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Monday, October 24, 2011

Local Crisis? Create a Course

I'm very impressed with the response of Binghamton University to its recent flood crisis. The university created a course around it which allows students to help in the response and the public to learn more about the topic.
The two-credit course, titled, “Community in Recovery: Southern Tier NY After the Flood of September 2011,” will offer undergraduates the opportunity to volunteer in the local community as well as participate in a series of six broad-based seminars on topics related to the crisis and the response to it. The seminars are free and open to anyone – including the general public and those who are not registered for the course.
The seminars cover a variety of topics including psychology, geography, geology/environmental studies, public administration, and leadership studies. Each one includes a faculty member and a community leader as participant. The one from the geographic perspective:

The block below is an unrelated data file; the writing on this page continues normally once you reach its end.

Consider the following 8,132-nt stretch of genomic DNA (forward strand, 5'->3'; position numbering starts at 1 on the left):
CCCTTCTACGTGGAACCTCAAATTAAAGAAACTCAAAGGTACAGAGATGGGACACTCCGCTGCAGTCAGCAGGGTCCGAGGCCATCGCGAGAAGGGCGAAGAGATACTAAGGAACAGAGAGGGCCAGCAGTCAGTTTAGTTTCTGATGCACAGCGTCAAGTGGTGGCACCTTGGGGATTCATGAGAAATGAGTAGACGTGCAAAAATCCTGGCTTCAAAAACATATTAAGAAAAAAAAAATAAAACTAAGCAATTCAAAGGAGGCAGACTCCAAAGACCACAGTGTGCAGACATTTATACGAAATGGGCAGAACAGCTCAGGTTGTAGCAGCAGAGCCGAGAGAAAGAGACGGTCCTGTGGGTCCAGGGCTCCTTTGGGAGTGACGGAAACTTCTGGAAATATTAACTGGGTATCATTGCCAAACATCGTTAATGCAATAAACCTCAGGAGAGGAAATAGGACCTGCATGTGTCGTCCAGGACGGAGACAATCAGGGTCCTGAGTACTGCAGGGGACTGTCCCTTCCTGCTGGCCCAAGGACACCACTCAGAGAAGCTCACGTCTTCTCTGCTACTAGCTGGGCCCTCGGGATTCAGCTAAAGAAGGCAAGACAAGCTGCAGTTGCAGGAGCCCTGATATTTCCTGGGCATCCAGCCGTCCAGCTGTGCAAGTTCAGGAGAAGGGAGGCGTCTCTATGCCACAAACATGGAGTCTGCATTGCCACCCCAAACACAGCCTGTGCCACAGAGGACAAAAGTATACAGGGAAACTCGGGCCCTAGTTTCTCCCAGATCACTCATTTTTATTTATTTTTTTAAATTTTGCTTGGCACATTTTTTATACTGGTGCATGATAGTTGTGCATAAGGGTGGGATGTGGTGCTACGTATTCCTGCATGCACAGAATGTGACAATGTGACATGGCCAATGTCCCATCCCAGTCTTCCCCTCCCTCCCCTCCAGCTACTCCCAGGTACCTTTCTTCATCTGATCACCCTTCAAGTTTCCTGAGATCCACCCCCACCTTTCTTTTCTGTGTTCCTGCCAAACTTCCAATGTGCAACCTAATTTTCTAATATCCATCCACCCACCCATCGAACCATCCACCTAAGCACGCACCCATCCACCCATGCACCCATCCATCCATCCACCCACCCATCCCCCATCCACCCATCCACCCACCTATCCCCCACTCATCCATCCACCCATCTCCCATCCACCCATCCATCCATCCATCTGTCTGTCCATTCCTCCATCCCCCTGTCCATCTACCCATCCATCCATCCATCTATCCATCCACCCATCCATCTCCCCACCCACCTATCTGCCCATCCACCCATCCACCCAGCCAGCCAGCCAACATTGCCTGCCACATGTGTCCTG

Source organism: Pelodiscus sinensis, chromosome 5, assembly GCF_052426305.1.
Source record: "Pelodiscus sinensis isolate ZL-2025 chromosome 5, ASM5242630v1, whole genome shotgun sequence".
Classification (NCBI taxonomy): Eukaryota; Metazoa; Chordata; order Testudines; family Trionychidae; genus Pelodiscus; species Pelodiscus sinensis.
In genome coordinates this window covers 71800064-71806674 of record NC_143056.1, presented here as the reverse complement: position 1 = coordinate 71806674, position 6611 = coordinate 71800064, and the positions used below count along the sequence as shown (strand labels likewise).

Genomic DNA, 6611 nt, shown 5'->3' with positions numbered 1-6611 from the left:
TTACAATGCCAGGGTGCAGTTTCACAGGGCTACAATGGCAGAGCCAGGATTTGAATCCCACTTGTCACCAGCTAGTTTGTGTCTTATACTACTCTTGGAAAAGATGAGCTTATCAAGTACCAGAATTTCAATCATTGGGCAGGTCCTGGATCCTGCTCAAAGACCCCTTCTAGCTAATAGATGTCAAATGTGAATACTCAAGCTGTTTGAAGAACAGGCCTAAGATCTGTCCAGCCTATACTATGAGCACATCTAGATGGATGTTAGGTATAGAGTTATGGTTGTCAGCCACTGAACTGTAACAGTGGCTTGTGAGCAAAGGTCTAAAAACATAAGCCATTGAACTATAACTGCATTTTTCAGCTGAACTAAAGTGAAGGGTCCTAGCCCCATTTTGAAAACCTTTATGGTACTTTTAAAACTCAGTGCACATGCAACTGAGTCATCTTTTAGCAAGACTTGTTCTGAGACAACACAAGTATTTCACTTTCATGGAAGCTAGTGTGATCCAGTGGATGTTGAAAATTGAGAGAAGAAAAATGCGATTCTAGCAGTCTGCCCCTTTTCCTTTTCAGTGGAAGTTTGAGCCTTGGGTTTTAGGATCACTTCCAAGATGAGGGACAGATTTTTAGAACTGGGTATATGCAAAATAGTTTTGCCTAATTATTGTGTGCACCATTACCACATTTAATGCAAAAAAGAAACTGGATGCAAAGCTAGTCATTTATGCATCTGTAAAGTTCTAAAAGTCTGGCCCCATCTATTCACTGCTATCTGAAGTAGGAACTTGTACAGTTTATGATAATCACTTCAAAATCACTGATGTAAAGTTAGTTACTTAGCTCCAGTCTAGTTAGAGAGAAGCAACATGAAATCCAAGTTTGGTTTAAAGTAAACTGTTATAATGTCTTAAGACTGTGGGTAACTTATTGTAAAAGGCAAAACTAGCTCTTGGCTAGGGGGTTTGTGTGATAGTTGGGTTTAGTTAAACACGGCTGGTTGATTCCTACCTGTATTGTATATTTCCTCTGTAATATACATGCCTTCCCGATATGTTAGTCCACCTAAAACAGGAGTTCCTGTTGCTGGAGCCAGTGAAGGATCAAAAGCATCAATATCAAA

Oct. 19: Socio-Economic Implications of the 2011 Flood “Social Vulnerability to Natural Disasters: Does Binghamton fit the Model?” presented by:
- Mark Reisinger, associate professor of geography, and Kevin Heard, assistant director of Binghamton University's global information systems (GIS) Core Facility.
- Community participant: Tarik Abdelazim, director of planning, housing and community development for the City of Binghamton
This timely course has many benefits:
  • closely links the university to the community 
  • integrates multiple physical science and social science perspectives 
  • provides service related internships 
  • moves beyond traditional lecture/seminar/internship model 
  • could be opened to local high school students 
  • could serve as a model for future community "crises" 
I'm hopeful someone will write up the lessons learned/best practices for this course.

- News Channel 34

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